I ponder tu vs. vous, baguettes, and other cultural issues and finish getting ready for Normandy.
"Tu" versus "vous". A couple of stories.
We had a substitute prof for a few days. She introduced herself and made quite a point out of saying that we could use "tu" with each other, but not with her. She would use "vous" with us, and we were to always use "vous" with her. Using "tu" with a prof would be an enormous mistake here.
At our first gathering in a bar several weeks ago with some of my classmates, we were all still using "vous" with each other. After a few beers, I said "this is stupid, vous, vous, vous, too complicated, we should use tu". We laughed and have used "tu" ever since.
When I first met Jordi I used "vous". At some point he said something to me and used "tu". So I started using "tu" with him too.
Hard to get used to but not too bad. And we all still make mistakes but everyone understands and it's not a big deal.
Nice to use "tu" with someone. Don't think I've ever done it before. Back home in my classes with other students we used "vous". Hell, we talked to each other in English nearly all the time. Wasn't an issue.
Faire la bise is fun too. Very charming. I used to do it all the time with Robin's relatives because I think it was an inherited tradition from their Eastern European Jewish heritage. Handshake, faire la bis, hug, pat on arm or back? Who knows? Ça depend! I've noticed that faire la bis is mostly done by the women who've lived here in Paris already for some time. With the newbies here not so much, and we mostly just have no idea what to do. The Brazilians prefer pats, hugs, and punching in the shoulder. The Japanese, a firm brief handshake. The Americans and Brits, nothing at all, or maybe a wave hello. Quite amusing, all the cultural differences.
One of the lecturers talked about those cultural differences. Told a funny story about a colleague from Asia, same sex, who wanted to hold hands while walking down Boul St-Michel. "Alors, nous sommes des petits amis maintenant?" Had the audience laughing pretty hard.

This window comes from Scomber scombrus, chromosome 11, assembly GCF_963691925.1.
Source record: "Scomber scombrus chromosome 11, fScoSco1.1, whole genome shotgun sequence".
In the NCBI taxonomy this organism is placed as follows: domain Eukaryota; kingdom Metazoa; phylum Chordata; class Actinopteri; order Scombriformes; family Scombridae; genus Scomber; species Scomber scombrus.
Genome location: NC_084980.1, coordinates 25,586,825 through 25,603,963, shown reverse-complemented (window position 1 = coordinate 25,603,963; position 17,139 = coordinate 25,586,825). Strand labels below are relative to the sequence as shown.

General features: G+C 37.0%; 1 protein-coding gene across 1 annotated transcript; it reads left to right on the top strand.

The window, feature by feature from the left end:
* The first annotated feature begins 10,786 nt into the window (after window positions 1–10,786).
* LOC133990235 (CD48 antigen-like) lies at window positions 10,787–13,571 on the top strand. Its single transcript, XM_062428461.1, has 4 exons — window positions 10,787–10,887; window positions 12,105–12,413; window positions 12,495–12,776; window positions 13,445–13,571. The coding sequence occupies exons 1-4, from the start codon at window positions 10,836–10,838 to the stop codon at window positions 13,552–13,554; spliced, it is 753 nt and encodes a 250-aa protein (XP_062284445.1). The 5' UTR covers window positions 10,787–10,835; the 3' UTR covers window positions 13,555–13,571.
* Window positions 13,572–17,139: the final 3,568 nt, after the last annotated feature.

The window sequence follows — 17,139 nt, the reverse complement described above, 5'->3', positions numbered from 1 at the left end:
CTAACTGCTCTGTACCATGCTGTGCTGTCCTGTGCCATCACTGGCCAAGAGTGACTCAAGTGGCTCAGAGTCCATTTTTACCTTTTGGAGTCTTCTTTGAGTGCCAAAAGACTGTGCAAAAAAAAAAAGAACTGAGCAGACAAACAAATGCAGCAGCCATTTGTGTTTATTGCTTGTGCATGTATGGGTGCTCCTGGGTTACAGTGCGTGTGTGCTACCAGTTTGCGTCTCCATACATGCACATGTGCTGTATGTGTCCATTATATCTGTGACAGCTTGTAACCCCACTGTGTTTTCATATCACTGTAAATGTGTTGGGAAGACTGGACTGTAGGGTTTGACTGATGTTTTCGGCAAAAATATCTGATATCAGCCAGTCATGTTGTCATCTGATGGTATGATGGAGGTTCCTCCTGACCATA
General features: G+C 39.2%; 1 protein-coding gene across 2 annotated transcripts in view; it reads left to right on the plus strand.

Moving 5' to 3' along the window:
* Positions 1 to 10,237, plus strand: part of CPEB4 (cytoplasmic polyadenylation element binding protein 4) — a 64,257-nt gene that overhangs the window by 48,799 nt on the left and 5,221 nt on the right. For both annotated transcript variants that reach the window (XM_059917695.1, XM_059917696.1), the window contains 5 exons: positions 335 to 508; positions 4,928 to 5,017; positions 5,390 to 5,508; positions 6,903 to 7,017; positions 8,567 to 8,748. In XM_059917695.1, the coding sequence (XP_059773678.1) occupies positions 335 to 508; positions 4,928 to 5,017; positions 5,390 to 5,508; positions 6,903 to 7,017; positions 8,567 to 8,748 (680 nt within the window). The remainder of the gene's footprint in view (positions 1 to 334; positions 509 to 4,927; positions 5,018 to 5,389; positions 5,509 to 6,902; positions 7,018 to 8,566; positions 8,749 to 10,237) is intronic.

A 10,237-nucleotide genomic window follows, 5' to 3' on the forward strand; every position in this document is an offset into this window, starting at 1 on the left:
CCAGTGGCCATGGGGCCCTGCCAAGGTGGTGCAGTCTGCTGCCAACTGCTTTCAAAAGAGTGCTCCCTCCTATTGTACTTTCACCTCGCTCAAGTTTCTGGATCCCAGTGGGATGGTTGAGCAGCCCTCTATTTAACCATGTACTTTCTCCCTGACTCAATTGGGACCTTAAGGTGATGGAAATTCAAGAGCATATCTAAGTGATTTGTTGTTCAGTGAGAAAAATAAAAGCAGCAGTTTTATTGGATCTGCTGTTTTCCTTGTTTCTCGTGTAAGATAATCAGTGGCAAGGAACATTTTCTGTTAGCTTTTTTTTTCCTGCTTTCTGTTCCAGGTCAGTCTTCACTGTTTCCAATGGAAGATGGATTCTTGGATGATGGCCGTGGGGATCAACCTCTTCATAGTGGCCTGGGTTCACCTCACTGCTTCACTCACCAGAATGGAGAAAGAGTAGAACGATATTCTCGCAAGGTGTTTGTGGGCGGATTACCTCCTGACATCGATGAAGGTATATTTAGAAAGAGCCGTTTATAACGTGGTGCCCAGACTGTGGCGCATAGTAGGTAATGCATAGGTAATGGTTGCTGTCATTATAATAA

Here in Paris I've noticed lots more people walking hand-in-hand, arm-in-arm, arms around shoulders, etc., than we're used to in the States. And faire la bis all the time. Lots of men walking hand-in-hand, but most of them are rather clearly gay. Women walk hand-in-hand quite a bit, and for them it's not necessarily gay. I think. I sound too much like an expert here. I really don't know what I'm talking about. But it's all very fascinating to me.
Pretty much ready for my Normandy trip now. Looked up things to see and where they are located on maps. Have interactive maps of Caen and Cherbourg, and a static map of Bayeux, all of which I can use off-line on my pad as I walk around. Boy scouts - be prepared!
The interactive maps are wonderful. You can zoom in and out with the pinching gesture of course. And tap an icon to show your current location and what direction you're currently pointing the device. Used one for Paris all the time and would have been hopelessly lost without it. Downloaded ones from the same company today for Caen and Cherbourg, but they didn't have one for Bayeux. For Bayeux I just used Google Maps, took a screen shot, annotated it in Pages, converted it to PDF format, and used iTunes to add it to my collection of PDFs in iBook. Sounds harder than it was.